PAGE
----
IT ALWAYS STARTS SMALL. Even if your final ROI area is much larger, start by limiting your analysis to the area that is representative of the phenomenon you want to investigate, but as small as possible.

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The use of AI in one satellite image captures a fair amount intellectual effort, computational power and Processing Time.

When you add more images, the difficulty increases exponentially: the data to be learned increases and new problems arise, such as stitching images together, working out overlaps, comparing images from different periods.

Do all the testing you need in a small area and only when you are satisfied with the results extend the model to your entire ROI.

You may use a lot of information from different sources. The satellite image in its raw form often contains complex names, combinations of letters and numbers that refer to the coordinates, date and type of processing used.

It’s good to be consistent: using a file as a master file can help you organize all this data.

As in written code, it is better to use extra-explicit nomenclature than generic names, which make it difficult to remember what they mean.

Working with AI: models and computational power

Semantic segmentation involves distinguishing different elements in an image. Image by B.Palac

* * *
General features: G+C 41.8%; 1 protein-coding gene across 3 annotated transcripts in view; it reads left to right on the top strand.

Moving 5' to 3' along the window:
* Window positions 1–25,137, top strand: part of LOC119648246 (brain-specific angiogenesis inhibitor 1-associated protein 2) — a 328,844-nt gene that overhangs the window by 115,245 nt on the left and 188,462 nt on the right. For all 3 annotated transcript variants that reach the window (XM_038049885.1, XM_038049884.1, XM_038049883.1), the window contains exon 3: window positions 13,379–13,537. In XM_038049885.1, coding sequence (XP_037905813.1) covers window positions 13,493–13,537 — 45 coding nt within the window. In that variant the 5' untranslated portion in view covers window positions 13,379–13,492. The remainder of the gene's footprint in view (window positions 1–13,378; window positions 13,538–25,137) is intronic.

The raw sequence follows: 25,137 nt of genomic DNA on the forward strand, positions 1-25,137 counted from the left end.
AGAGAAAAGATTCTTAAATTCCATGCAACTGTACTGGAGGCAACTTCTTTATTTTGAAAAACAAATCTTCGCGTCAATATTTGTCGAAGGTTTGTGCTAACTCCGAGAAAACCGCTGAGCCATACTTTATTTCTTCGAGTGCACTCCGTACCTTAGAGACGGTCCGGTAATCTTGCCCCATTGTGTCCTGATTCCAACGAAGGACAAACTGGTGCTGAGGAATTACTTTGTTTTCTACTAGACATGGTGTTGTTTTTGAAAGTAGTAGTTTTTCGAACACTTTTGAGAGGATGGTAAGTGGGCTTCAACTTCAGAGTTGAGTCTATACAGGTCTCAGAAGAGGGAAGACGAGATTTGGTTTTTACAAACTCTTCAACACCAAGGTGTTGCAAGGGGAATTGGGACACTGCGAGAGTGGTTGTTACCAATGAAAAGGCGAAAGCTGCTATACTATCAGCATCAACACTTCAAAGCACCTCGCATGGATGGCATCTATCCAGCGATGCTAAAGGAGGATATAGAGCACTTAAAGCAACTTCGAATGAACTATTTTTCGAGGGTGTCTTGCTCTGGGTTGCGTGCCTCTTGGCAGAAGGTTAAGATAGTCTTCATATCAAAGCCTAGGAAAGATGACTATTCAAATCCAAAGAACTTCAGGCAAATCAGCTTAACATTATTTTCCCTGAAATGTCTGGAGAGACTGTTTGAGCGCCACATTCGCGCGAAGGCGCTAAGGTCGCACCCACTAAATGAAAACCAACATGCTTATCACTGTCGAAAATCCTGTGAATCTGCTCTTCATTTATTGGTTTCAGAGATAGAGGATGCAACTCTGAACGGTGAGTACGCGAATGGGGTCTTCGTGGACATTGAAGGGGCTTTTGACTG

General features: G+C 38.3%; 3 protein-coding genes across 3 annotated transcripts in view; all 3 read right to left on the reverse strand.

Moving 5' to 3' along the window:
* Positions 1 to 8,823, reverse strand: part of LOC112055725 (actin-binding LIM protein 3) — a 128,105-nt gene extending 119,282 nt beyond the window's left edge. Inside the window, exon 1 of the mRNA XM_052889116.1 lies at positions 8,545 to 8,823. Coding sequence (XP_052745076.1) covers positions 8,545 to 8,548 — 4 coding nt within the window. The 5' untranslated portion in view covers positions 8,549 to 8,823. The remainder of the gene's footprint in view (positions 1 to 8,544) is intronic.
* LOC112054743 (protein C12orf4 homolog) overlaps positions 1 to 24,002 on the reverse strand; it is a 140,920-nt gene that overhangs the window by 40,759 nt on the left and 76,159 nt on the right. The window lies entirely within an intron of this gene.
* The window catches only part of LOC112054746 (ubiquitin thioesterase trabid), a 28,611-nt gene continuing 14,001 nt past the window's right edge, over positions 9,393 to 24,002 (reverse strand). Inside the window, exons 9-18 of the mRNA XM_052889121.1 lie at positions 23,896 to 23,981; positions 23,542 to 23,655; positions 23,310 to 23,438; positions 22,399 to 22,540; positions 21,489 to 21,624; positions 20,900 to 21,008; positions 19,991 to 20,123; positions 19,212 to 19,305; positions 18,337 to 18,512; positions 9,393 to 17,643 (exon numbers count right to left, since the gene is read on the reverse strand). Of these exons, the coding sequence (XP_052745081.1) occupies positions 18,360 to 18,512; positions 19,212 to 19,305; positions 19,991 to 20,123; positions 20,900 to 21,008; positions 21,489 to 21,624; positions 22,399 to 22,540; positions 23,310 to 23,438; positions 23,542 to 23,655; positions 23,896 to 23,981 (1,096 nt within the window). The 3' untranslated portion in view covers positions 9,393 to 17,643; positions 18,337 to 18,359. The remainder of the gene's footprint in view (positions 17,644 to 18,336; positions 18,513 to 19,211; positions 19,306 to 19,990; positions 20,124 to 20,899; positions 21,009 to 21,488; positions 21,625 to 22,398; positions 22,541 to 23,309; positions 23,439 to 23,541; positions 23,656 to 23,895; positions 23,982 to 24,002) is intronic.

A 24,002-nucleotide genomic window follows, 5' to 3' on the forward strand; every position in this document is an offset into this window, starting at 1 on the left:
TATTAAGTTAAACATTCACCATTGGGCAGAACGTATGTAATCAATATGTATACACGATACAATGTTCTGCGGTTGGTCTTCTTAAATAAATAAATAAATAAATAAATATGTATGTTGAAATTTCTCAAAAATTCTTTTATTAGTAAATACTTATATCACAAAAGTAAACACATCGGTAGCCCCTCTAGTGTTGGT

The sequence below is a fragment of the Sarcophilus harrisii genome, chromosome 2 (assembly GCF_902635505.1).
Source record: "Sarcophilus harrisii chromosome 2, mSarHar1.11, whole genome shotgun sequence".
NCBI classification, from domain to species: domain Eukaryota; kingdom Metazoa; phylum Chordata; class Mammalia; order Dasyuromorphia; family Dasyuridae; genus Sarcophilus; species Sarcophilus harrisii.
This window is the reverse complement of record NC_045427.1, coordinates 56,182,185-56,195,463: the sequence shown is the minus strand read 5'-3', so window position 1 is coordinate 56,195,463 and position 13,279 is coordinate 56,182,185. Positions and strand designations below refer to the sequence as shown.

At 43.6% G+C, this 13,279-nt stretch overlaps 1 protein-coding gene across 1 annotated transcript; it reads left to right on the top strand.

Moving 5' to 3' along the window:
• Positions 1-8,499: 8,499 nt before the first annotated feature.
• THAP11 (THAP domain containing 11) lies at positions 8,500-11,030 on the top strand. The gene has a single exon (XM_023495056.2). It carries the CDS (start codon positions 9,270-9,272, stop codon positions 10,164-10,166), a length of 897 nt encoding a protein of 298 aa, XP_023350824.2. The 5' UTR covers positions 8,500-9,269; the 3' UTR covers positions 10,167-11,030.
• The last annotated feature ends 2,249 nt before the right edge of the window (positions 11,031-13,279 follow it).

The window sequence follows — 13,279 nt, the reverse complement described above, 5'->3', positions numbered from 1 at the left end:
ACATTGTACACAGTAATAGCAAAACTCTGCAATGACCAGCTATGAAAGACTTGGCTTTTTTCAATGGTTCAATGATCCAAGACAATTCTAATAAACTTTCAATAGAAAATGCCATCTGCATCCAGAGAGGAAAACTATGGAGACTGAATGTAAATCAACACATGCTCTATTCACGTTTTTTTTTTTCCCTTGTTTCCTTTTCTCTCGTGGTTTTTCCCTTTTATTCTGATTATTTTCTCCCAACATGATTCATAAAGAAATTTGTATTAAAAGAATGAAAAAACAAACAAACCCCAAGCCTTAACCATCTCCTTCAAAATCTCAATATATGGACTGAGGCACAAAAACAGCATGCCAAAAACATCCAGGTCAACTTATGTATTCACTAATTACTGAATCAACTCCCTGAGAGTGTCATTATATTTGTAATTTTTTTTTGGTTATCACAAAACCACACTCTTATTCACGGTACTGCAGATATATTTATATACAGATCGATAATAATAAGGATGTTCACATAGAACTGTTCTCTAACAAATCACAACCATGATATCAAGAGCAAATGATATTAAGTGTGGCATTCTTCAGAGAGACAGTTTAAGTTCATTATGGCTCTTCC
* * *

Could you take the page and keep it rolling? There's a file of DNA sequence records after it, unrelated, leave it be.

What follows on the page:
AI comes in different flavors, but you’ll probably use one (or a combination) of the following tools;

If you’re thinking of using a model of object detection, check to see if they already exist image datasets It is available for installation. Creating datasets is time consuming.

Try different models – and different parameters – to see what you like best. Some are well known Random Forest, Supporting Vector Machine (SVM) and Close neighbors.

Multi-layered Deep Learning (DL) models tend to give better results, but are much more complicated to build.

If you give a lot to something, consider it cloud computing. There are free tools such as Google Colab or Google Earth Engine (GEE) that can break down huge amounts of data and get them in a short time.

GEE also provides easy access to datasets from Landsat, Vigiland WAYS embassies

Amazon Mining Watch, for example, uses Cartesian Labs, a free cloud computing service to process large amounts of satellite data.

“It’s built around so you can break images into tiles for parallel processing and feed them directly through the model,” says Boyda. “So we don’t have to think about that side of the pipe.”